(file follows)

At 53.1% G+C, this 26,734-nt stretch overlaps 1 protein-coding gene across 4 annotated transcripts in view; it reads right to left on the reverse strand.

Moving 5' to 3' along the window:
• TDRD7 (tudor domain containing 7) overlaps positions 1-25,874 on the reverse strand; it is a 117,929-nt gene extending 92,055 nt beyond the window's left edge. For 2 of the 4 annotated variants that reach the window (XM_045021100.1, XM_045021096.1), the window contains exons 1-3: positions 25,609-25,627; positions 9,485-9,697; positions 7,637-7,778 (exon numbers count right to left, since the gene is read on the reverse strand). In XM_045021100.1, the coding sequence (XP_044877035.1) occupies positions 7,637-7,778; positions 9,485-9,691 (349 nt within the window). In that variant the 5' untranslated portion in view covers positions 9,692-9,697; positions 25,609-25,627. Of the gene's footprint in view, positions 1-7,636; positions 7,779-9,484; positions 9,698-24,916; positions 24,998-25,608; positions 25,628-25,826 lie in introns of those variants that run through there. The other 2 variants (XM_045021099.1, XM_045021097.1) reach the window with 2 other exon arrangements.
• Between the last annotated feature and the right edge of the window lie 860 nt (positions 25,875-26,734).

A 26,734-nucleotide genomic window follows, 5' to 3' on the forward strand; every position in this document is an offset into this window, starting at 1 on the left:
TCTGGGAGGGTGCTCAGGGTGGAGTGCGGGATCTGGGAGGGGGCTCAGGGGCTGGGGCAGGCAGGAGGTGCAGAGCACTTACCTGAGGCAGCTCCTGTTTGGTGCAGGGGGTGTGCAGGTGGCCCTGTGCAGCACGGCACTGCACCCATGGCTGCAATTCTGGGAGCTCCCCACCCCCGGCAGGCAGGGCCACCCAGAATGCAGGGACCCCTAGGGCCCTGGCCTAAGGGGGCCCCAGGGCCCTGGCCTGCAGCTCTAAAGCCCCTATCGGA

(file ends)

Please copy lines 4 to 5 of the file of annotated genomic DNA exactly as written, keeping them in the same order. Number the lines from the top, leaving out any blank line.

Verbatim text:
• Between the last annotated feature and the right edge of the window lie 860 nt (positions 25,875-26,734).

A 26,734-nucleotide genomic window follows, 5' to 3' on the forward strand; every position in this document is an offset into this window, starting at 1 on the left: